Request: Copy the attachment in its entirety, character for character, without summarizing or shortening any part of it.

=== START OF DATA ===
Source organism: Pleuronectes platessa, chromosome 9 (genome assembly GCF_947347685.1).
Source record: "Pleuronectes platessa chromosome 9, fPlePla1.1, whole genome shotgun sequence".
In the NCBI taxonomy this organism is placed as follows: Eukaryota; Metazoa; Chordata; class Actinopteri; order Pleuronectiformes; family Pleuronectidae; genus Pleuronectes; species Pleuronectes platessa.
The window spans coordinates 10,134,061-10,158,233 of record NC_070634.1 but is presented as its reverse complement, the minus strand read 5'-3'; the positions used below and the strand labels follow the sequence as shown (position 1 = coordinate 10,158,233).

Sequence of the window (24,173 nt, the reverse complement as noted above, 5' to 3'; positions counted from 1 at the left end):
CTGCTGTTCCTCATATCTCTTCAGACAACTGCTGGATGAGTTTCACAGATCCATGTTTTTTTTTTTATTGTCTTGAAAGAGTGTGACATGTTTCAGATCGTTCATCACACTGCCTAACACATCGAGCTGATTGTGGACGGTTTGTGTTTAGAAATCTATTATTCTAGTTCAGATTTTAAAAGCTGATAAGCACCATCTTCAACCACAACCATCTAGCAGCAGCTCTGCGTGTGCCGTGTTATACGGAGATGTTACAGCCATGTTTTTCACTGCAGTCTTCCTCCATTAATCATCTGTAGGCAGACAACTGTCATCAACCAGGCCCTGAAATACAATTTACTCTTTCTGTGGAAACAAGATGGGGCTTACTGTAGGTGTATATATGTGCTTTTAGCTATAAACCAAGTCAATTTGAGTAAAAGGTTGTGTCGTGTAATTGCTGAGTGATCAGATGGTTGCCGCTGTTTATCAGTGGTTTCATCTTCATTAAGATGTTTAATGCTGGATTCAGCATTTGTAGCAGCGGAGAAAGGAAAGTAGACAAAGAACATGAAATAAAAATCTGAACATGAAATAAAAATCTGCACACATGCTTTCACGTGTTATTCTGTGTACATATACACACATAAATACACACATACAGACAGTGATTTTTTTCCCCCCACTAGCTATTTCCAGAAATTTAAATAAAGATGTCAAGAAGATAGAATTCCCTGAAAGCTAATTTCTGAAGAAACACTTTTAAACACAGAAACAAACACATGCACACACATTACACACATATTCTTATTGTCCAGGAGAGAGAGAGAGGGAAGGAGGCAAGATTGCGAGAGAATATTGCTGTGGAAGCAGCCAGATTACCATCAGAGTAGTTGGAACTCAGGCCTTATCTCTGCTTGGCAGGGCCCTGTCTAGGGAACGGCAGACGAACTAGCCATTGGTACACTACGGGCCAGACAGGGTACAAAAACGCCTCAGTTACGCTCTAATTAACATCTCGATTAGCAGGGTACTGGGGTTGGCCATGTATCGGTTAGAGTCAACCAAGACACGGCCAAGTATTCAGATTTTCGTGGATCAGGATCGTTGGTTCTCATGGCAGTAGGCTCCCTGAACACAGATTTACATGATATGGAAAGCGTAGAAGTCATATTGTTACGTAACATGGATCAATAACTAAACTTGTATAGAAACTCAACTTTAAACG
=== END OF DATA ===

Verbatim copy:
Source organism: Pleuronectes platessa, chromosome 9 (genome assembly GCF_947347685.1).
Source record: "Pleuronectes platessa chromosome 9, fPlePla1.1, whole genome shotgun sequence".
In the NCBI taxonomy this organism is placed as follows: Eukaryota; Metazoa; Chordata; class Actinopteri; order Pleuronectiformes; family Pleuronectidae; genus Pleuronectes; species Pleuronectes platessa.
The window spans coordinates 10,134,061-10,158,233 of record NC_070634.1 but is presented as its reverse complement, the minus strand read 5'-3'; the positions used below and the strand labels follow the sequence as shown (position 1 = coordinate 10,158,233).

Sequence of the window (24,173 nt, the reverse complement as noted above, 5' to 3'; positions counted from 1 at the left end):
CTGCTGTTCCTCATATCTCTTCAGACAACTGCTGGATGAGTTTCACAGATCCATGTTTTTTTTTTTATTGTCTTGAAAGAGTGTGACATGTTTCAGATCGTTCATCACACTGCCTAACACATCGAGCTGATTGTGGACGGTTTGTGTTTAGAAATCTATTATTCTAGTTCAGATTTTAAAAGCTGATAAGCACCATCTTCAACCACAACCATCTAGCAGCAGCTCTGCGTGTGCCGTGTTATACGGAGATGTTACAGCCATGTTTTTCACTGCAGTCTTCCTCCATTAATCATCTGTAGGCAGACAACTGTCATCAACCAGGCCCTGAAATACAATTTACTCTTTCTGTGGAAACAAGATGGGGCTTACTGTAGGTGTATATATGTGCTTTTAGCTATAAACCAAGTCAATTTGAGTAAAAGGTTGTGTCGTGTAATTGCTGAGTGATCAGATGGTTGCCGCTGTTTATCAGTGGTTTCATCTTCATTAAGATGTTTAATGCTGGATTCAGCATTTGTAGCAGCGGAGAAAGGAAAGTAGACAAAGAACATGAAATAAAAATCTGAACATGAAATAAAAATCTGCACACATGCTTTCACGTGTTATTCTGTGTACATATACACACATAAATACACACATACAGACAGTGATTTTTTTCCCCCCACTAGCTATTTCCAGAAATTTAAATAAAGATGTCAAGAAGATAGAATTCCCTGAAAGCTAATTTCTGAAGAAACACTTTTAAACACAGAAACAAACACATGCACACACATTACACACATATTCTTATTGTCCAGGAGAGAGAGAGAGGGAAGGAGGCAAGATTGCGAGAGAATATTGCTGTGGAAGCAGCCAGATTACCATCAGAGTAGTTGGAACTCAGGCCTTATCTCTGCTTGGCAGGGCCCTGTCTAGGGAACGGCAGACGAACTAGCCATTGGTACACTACGGGCCAGACAGGGTACAAAAACGCCTCAGTTACGCTCTAATTAACATCTCGATTAGCAGGGTACTGGGGTTGGCCATGTATCGGTTAGAGTCAACCAAGACACGGCCAAGTATTCAGATTTTCGTGGATCAGGATCGTTGGTTCTCATGGCAGTAGGCTCCCTGAACACAGATTTACATGATATGGAAAGCGTAGAAGTCATATTGTTACGTAACATGGATCAATAACTAAACTTGTATAGAAACTCAACTTTAAACG